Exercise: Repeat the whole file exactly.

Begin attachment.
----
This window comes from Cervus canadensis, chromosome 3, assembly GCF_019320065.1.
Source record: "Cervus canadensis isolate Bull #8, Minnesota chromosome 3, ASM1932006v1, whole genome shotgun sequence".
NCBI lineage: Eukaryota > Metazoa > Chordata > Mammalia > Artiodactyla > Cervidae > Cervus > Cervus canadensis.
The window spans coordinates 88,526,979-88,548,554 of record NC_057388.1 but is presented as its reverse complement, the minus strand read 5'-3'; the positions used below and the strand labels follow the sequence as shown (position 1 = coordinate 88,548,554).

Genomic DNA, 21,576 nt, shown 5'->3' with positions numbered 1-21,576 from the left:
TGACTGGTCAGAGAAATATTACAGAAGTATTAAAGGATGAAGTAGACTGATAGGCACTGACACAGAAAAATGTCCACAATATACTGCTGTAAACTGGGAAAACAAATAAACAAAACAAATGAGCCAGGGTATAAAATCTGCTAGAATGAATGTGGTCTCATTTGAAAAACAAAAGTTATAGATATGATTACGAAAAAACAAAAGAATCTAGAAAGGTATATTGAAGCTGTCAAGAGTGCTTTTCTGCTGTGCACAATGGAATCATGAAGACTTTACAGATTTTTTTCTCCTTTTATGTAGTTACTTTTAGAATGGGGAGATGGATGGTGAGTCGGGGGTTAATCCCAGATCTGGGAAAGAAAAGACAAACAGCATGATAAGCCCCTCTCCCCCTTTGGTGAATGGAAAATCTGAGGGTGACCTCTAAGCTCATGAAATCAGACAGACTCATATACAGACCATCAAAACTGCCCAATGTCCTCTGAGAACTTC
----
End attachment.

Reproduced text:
This window comes from Cervus canadensis, chromosome 3, assembly GCF_019320065.1.
Source record: "Cervus canadensis isolate Bull #8, Minnesota chromosome 3, ASM1932006v1, whole genome shotgun sequence".
NCBI lineage: Eukaryota > Metazoa > Chordata > Mammalia > Artiodactyla > Cervidae > Cervus > Cervus canadensis.
The window spans coordinates 88,526,979-88,548,554 of record NC_057388.1 but is presented as its reverse complement, the minus strand read 5'-3'; the positions used below and the strand labels follow the sequence as shown (position 1 = coordinate 88,548,554).

Genomic DNA, 21,576 nt, shown 5'->3' with positions numbered 1-21,576 from the left:
TGACTGGTCAGAGAAATATTACAGAAGTATTAAAGGATGAAGTAGACTGATAGGCACTGACACAGAAAAATGTCCACAATATACTGCTGTAAACTGGGAAAACAAATAAACAAAACAAATGAGCCAGGGTATAAAATCTGCTAGAATGAATGTGGTCTCATTTGAAAAACAAAAGTTATAGATATGATTACGAAAAAACAAAAGAATCTAGAAAGGTATATTGAAGCTGTCAAGAGTGCTTTTCTGCTGTGCACAATGGAATCATGAAGACTTTACAGATTTTTTTCTCCTTTTATGTAGTTACTTTTAGAATGGGGAGATGGATGGTGAGTCGGGGGTTAATCCCAGATCTGGGAAAGAAAAGACAAACAGCATGATAAGCCCCTCTCCCCCTTTGGTGAATGGAAAATCTGAGGGTGACCTCTAAGCTCATGAAATCAGACAGACTCATATACAGACCATCAAAACTGCCCAATGTCCTCTGAGAACTTC